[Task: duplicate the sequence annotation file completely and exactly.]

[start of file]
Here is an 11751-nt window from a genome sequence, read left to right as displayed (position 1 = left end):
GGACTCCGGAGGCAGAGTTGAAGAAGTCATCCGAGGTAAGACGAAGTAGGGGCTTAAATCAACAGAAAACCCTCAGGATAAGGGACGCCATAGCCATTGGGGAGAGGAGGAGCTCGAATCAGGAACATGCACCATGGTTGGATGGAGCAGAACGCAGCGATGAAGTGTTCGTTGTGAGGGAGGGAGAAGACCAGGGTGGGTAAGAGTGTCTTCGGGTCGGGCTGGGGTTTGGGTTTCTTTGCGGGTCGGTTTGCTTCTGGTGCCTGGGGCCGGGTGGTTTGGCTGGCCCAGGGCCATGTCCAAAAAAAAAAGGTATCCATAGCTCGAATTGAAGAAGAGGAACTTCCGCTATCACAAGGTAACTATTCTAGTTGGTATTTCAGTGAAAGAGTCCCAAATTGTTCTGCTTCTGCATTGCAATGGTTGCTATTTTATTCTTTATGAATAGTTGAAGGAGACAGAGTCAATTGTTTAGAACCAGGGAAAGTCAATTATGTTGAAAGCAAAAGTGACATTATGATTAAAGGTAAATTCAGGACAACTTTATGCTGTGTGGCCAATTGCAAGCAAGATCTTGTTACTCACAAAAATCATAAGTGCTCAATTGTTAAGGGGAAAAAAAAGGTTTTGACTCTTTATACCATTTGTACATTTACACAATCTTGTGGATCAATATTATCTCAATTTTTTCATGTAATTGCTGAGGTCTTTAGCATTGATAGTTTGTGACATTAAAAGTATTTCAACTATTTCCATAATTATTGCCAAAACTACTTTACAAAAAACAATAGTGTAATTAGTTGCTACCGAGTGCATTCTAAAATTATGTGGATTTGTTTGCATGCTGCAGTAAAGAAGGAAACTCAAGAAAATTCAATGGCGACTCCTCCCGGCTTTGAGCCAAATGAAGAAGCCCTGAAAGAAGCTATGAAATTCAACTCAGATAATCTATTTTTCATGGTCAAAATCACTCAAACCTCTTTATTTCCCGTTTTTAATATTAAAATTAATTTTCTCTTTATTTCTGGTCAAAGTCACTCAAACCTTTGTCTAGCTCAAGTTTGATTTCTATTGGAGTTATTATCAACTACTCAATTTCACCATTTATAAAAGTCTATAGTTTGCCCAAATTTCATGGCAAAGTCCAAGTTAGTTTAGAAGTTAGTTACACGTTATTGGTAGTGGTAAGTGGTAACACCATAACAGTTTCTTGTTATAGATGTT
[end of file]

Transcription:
Here is an 11751-nt window from a genome sequence, read left to right as displayed (position 1 = left end):
GGACTCCGGAGGCAGAGTTGAAGAAGTCATCCGAGGTAAGACGAAGTAGGGGCTTAAATCAACAGAAAACCCTCAGGATAAGGGACGCCATAGCCATTGGGGAGAGGAGGAGCTCGAATCAGGAACATGCACCATGGTTGGATGGAGCAGAACGCAGCGATGAAGTGTTCGTTGTGAGGGAGGGAGAAGACCAGGGTGGGTAAGAGTGTCTTCGGGTCGGGCTGGGGTTTGGGTTTCTTTGCGGGTCGGTTTGCTTCTGGTGCCTGGGGCCGGGTGGTTTGGCTGGCCCAGGGCCATGTCCAAAAAAAAAAGGTATCCATAGCTCGAATTGAAGAAGAGGAACTTCCGCTATCACAAGGTAACTATTCTAGTTGGTATTTCAGTGAAAGAGTCCCAAATTGTTCTGCTTCTGCATTGCAATGGTTGCTATTTTATTCTTTATGAATAGTTGAAGGAGACAGAGTCAATTGTTTAGAACCAGGGAAAGTCAATTATGTTGAAAGCAAAAGTGACATTATGATTAAAGGTAAATTCAGGACAACTTTATGCTGTGTGGCCAATTGCAAGCAAGATCTTGTTACTCACAAAAATCATAAGTGCTCAATTGTTAAGGGGAAAAAAAAGGTTTTGACTCTTTATACCATTTGTACATTTACACAATCTTGTGGATCAATATTATCTCAATTTTTTCATGTAATTGCTGAGGTCTTTAGCATTGATAGTTTGTGACATTAAAAGTATTTCAACTATTTCCATAATTATTGCCAAAACTACTTTACAAAAAACAATAGTGTAATTAGTTGCTACCGAGTGCATTCTAAAATTATGTGGATTTGTTTGCATGCTGCAGTAAAGAAGGAAACTCAAGAAAATTCAATGGCGACTCCTCCCGGCTTTGAGCCAAATGAAGAAGCCCTGAAAGAAGCTATGAAATTCAACTCAGATAATCTATTTTTCATGGTCAAAATCACTCAAACCTCTTTATTTCCCGTTTTTAATATTAAAATTAATTTTCTCTTTATTTCTGGTCAAAGTCACTCAAACCTTTGTCTAGCTCAAGTTTGATTTCTATTGGAGTTATTATCAACTACTCAATTTCACCATTTATAAAAGTCTATAGTTTGCCCAAATTTCATGGCAAAGTCCAAGTTAGTTTAGAAGTTAGTTACACGTTATTGGTAGTGGTAAGTGGTAACACCATAACAGTTTCTTGTTATAGATGTT